Cattle and beef from ranchers across Hawaii, such as these at Haleakala Ranch, were donated to feeding operations in the fires’ aftermath. (David Croxford/Civil Beat/2023)

The conflagration that razed much of Lahaina is a similar situation for Maui’s food producers: A post-fire survey conducted by Hawaii Farmers Union United found 80% of farmers lost their markets and half of them lost between 75% and 100% of their customers.

Maui Food Bank made a point of paying for local produce to keep itself stocked, Yust said, which served multiple purposes.

“We realized that keeping that money on Maui pays a lot more dividends,” he said.

The idea of food relief organizations buying locally is not a new idea. It has been seen as a way to help boost local agriculture, akin to institutional spending or Da Bux food program, which doubles Supplemental Nutrition Assistance Program recipients’ spending power on local produce.

The Legislature has twice nixed legislation to foster the “Farm To Food Bank” program, which would essentially create a funding stream for food banks to buy local produce — simultaneously addressing food security and local food production.

With natural disasters in mind, creating a disaster fund dedicated to food acquisition would be useful, according to food systems and disaster planner Hunter Heaivilin.

“There’s a stranded food asset that also has a continuing and cascading economic impact on our rural households and communities that could be addressed through farm to food bank programming,” Heavilin said.

The Department of Agriculture will ask for $15 million to administer the program next year.

Next Steps

The Food, Water and Other Supplies Working Group recommended several steps to ensure greater resilience in the future, including ironing out kinks in the state’s Distribution Management Plan.

Rep. Terez Amato, who represents parts of South Maui, co-chairs the House’s food working group. (David Croxford/Civil Beat/2023)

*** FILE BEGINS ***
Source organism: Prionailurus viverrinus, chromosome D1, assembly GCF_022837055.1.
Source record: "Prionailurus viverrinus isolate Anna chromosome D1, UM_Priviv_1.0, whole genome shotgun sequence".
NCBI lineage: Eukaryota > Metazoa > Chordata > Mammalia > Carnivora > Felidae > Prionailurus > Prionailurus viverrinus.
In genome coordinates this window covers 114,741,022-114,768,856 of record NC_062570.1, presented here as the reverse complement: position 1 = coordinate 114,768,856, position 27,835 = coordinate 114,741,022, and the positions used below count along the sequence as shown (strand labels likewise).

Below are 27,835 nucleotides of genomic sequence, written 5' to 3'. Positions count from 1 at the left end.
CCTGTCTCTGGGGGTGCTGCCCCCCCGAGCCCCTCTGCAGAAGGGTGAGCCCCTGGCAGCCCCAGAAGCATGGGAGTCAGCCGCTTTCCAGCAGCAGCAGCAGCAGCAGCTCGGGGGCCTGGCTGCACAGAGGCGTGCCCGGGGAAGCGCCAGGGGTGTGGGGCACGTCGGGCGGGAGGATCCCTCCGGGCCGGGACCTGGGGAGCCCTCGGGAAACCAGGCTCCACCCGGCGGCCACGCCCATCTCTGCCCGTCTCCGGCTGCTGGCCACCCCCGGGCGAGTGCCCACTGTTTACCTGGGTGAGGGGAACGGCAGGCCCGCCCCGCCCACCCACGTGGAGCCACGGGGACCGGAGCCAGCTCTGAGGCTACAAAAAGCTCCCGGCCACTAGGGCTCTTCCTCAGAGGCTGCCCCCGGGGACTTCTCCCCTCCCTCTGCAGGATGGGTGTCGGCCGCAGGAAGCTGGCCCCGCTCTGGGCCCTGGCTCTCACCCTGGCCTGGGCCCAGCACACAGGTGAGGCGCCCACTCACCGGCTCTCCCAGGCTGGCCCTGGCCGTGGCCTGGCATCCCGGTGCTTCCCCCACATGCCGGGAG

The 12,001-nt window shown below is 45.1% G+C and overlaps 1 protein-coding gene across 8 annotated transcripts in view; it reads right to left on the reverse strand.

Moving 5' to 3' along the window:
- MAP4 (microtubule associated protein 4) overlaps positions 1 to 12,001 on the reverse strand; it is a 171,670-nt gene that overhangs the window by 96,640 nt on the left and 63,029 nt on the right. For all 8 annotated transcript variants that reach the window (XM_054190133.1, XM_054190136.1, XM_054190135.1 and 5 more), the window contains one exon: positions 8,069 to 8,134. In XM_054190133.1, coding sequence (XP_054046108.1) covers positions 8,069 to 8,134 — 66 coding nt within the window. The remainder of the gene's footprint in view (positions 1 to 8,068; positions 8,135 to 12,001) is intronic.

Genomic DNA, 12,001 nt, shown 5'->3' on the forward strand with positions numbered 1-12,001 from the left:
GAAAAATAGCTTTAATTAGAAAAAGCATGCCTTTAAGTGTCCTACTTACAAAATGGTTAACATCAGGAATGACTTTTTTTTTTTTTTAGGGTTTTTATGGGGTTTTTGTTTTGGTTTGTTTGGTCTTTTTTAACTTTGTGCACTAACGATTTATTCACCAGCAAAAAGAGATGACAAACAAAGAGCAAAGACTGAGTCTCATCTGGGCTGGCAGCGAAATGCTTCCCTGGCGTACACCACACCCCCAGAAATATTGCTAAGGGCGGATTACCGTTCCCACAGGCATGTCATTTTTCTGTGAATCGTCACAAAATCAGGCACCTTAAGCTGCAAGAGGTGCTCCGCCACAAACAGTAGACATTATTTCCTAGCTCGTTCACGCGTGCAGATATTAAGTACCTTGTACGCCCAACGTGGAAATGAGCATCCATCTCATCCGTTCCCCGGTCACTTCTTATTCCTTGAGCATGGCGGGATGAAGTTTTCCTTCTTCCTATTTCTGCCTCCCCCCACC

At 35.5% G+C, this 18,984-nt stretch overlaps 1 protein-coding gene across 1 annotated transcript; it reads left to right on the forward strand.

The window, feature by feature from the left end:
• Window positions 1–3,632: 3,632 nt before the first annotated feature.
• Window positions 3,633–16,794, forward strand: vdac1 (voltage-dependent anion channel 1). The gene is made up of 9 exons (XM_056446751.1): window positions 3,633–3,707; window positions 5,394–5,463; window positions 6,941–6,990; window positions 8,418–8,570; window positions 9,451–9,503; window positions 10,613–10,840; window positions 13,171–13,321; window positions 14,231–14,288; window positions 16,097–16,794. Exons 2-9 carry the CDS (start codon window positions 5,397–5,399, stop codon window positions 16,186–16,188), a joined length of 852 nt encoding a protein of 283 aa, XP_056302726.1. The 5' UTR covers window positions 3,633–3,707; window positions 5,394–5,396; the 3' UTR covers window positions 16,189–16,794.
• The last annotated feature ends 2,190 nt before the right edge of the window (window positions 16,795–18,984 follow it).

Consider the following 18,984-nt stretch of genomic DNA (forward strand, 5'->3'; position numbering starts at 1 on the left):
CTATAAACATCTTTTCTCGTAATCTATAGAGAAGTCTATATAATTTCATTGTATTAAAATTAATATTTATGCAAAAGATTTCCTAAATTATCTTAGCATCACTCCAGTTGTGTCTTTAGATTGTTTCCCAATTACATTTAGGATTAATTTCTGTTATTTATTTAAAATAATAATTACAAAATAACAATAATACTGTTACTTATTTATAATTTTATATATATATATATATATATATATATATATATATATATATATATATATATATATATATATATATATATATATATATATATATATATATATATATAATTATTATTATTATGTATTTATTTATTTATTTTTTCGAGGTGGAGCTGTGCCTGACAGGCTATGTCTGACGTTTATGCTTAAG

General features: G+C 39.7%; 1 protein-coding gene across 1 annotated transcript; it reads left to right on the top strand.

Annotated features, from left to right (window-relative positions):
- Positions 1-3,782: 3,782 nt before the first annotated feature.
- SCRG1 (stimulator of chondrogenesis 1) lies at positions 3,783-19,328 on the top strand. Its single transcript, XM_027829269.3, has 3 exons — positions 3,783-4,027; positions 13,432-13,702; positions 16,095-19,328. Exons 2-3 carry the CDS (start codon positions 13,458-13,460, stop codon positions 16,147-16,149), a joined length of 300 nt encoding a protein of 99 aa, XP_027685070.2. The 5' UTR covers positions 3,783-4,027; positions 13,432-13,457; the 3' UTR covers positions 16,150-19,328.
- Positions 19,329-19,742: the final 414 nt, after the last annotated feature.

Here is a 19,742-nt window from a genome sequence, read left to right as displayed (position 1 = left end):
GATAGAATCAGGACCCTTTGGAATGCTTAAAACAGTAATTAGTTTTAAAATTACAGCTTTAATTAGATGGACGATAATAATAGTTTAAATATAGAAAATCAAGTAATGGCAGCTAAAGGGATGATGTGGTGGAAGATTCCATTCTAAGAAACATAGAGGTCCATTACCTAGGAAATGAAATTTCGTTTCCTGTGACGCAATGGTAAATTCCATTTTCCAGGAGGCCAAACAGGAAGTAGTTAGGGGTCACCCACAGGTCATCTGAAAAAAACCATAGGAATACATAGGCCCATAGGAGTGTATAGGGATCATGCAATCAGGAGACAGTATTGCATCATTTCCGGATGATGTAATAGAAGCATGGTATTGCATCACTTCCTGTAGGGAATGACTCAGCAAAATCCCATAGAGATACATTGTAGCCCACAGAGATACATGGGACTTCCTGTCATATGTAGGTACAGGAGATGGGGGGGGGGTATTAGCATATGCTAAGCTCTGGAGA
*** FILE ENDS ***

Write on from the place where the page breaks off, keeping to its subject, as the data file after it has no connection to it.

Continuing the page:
The working group found that the plan lacked a comprehensive process for community input that “can lead to inefficiencies in disaster response, potential misallocation of resources and a lack of transparency in decision-making processes.”

Hawaii Food Industry Association President and Executive Director Lauren Zirbel said that on top of increasing storage facilities for non-perishable foods, the state should pre-designate sites for mass feeding and create contractual agreements in advance with private industry to ensure readiness.

Zirbel said the state needs to improve communication by creating information hubs that help across the various areas of disaster relief, as even the food industry had trouble finding information on how to provide relief in Lahaina.

“I had to rely on personal contacts to get major companies that have food into these areas,” Zirbel said. “To me that was pretty problematic and should definitely be addressed before the next disaster happens.”

The public’s input into the working group’s process will be considered over the course of the next month and a final report will be submitted to House leadership on Dec. 15, according to co-chair Rep. Terez Amato. It may inform policymaking for the 2024 session that starts in January.

Source : CivilBeat